“I felt the music changing” in the early 70s, KC and the Sunshine Band’s Harry Wayne Casey has explained of getting into disco with such hits as this No. 1 hit. “So, I set out to make this more danceable, uptempo type of sound. I went in headfirst, 24/7.” And that’s just the way fans liked it!

23. “Car Wash” (1976)

R&B band Rose Royce cleaned up with this clap-along tune, which was featured in the 1976 movie of the same name. “The song opens the film, and at the premiere the whole audience were up on their feet as it played,” singer Gwen Dickey told The Guardian.

22. “Boogie Wonderland” (1979): 70s disco songs

Earth, Wind & Fire teamed up with the Emotions for this energetic classic. It was nominated for Best Disco Recording in the sole year that award was given out by the Recording Academy before the anti-disco backlash led to the category falling by the wayside. Dance to this song in protest! Bonus Track! “Fall” into the brilliant groove of “September.”

21. “Disco Inferno” (1976)

Tina Turner knew how smokin’ hot this track from the Trammps was, which is why she performed it early on in her solo concerts (and still turned to it later in her career). It was such a proven crowd-pleaser that it even made it into her Broadway musical, which is now touring the country.

20. “Heaven Must Have Sent You” (1979): 70s disco songs

“I didn’t know I was going to scat. That was impromptu. I just did it in the moment out of inspiration,” Bonnie Pointer once revealed of her memorable Louis Armstrong-esque vocals near the end of this exuberant hit, on which she noted Aretha Franklin’s sister Carolyn Franklin sang background vocals.

19. “Y.M.C.A.” (1978)

If you don’t know the arm choreography to this fun song, you should be arrested so we’re calling the cops … and a construction worker … and a cowboy … and, well, you get the idea! As The Village People sing, “There’s no need to be unhappy” when you’ve got this song to cheer you up. Bonus Track:Macho Man,” which surely would’ve been a virile viral video (say that three times quickly) if released today.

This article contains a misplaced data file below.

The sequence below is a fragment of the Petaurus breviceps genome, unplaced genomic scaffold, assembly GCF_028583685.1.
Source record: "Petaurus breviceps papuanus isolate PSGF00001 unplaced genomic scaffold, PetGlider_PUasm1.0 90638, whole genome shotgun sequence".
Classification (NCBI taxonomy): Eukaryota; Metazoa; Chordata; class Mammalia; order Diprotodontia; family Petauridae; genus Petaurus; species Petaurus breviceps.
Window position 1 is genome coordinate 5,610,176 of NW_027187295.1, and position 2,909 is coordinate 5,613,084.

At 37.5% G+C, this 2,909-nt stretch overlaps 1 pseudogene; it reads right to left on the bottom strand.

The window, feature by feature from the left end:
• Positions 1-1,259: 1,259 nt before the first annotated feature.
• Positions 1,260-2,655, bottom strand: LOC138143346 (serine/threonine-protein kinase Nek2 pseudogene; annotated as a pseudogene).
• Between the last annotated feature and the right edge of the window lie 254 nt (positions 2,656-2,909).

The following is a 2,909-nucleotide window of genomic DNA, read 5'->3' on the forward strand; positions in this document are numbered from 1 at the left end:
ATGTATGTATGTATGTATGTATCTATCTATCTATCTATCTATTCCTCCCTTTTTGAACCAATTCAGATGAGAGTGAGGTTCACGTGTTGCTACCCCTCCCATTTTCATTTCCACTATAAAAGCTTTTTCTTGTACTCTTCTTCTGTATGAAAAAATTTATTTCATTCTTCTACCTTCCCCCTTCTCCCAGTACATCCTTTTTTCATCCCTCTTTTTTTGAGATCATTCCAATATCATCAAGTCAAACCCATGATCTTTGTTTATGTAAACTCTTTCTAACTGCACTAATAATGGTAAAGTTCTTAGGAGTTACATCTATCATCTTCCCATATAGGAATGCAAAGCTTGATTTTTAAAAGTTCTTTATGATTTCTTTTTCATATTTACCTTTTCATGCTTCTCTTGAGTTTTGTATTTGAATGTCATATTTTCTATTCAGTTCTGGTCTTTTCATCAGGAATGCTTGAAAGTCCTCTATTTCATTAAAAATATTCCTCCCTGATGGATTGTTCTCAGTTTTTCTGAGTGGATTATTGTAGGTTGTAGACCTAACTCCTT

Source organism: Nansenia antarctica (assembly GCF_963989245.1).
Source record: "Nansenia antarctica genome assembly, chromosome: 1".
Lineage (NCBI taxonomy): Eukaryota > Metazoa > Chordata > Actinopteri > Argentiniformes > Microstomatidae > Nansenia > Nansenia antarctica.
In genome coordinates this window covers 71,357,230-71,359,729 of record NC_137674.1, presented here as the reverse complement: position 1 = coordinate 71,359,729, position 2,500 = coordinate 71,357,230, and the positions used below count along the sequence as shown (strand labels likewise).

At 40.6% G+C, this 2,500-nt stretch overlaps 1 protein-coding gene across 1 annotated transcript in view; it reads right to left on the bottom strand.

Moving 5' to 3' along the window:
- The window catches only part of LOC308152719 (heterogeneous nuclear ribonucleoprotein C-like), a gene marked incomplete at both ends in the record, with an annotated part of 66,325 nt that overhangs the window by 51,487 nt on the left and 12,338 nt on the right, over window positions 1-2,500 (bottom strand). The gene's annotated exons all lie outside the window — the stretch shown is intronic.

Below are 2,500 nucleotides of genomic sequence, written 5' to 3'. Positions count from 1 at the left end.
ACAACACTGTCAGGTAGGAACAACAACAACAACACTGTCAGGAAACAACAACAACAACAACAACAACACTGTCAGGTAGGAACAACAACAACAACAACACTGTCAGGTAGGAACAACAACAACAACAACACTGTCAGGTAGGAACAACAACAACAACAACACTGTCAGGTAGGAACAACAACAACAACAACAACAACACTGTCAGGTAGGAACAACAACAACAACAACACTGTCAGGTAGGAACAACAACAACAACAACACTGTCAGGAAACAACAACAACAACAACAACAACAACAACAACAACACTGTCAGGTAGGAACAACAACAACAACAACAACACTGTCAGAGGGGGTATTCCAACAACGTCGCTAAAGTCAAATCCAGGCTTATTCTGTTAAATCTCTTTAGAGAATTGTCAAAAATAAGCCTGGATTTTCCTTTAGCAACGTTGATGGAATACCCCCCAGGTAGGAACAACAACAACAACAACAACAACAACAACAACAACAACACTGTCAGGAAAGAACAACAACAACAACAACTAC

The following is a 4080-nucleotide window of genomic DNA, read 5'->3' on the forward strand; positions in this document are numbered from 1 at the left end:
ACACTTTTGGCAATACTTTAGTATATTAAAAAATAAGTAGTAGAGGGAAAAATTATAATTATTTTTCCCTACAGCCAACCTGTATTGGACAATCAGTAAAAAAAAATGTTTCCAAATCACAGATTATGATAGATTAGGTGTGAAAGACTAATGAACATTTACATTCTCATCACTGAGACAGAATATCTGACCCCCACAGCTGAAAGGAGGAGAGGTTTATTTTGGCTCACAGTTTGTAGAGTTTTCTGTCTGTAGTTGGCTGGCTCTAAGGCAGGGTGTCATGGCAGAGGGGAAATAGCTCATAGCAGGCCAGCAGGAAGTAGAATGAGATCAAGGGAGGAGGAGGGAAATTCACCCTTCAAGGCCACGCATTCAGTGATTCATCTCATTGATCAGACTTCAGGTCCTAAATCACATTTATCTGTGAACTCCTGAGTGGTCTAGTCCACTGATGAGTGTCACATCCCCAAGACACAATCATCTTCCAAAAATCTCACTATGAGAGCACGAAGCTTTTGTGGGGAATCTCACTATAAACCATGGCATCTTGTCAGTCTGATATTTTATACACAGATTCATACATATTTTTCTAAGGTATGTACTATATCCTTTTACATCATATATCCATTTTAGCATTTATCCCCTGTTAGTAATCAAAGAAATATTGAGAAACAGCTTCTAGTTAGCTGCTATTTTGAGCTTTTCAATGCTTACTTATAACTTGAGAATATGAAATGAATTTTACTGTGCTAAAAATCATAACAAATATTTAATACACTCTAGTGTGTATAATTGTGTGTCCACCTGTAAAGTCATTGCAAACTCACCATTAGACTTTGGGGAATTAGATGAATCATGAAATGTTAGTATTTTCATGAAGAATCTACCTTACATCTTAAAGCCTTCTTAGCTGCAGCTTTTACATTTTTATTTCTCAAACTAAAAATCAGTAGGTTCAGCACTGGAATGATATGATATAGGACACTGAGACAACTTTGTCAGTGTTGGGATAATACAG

18. “Turn the Beat Around” (1976): 70s disco songs

We loved to hear percussion when Vicki Sue Robinson sang this Latin-influenced smash that earned her a Grammy nomination for Best Female Pop Vocal Performance. Gloria Estefan wisely covered this winner in 1994, spinning it to the No. 1 position on Billboard’s Hot Dance Club Play chart.

17. “Knock on Wood” (1978)

Amii Stewart’s No. 1 cover of the 1966 Eddie Floyd hit was so “fantastic,” as The Manhattan Transfer’s producer Jay Graydon told Songfact, that he “decided to borrow” its triplet guitar part for the secondary hook of a song he was working on for them at the time, 1981’s “Boy From New York City.”

16. “I Love the Nightlife (Disco ’Round)” (1978): 70s disco songs

Singer Alicia Bridges reportedly told a British magazine she disliked 70s disco songs so much that “I’d prefer to do deodorant commercials.” She must’ve had to admit disco didn’t stink too badly after this gem went to No. 2 on Billboard’s Dance Club Songs chart, then hit big again in 1994 when it was showcased in the film Priscilla, Queen of the Desert.

15. “Boogie Oogie Oogie” (1978)

A Taste of Honey got a taste of sweet success (and vindication) with this breakthrough hit that went on to top the disco, pop and soul charts. The line “If you’re thinking you’re too cool to boogie, boy oh boy, have I got news for you” came from bassist Janice-Marie Johnson after an Air Force crowd they played for was not appreciative of their style of music. The line “Now get on up, on the floor” was their way of saying, yes, you will dance! (You don’t have to tell us twice!)

14. “Shame” (1977): 70s disco songs

“I was only 15 and I was singing ‘Momma just don’t understand how I love my man.’ My father wanted to shoot somebody,” Evelyn “Champagne” King once recalled with a laugh to the L.A Sentinel. “My parents were listening to the words, but I wasn’t paying no attention. There’s a lot of that song that I never paid attention to lyrically because I just loved singing.”

13. “Dancing Queen” (1976)

Swedish supergroup ABBA scored a near global No. 1 with this foray into disco, which was inducted into the Grammy Hall of Fame in 2015. “I knew it was absolutely the best song ABBA had ever done,” member Anni-Frid Lyngstad has said of the hit, noting that she burst into tears upon hearing the music for the first time, even before she and Agnetha Fältskog put their vocals on it.

12. “More, More, More” (1976): 70s disco songs

It’s kind of an “aha moment” when one finds out that Andrea True of the Andrea True Connection had a background in adult films before scoring big with this hit, which featured lines such as “Get the cameras rolling, get the action going.” Clearly, though, disco dancers wanted more, more, more of these 70s disco songs, taking it to No. 1 on the Dance Music/Club Play chart and No. 4 on the Billboard Hot 100.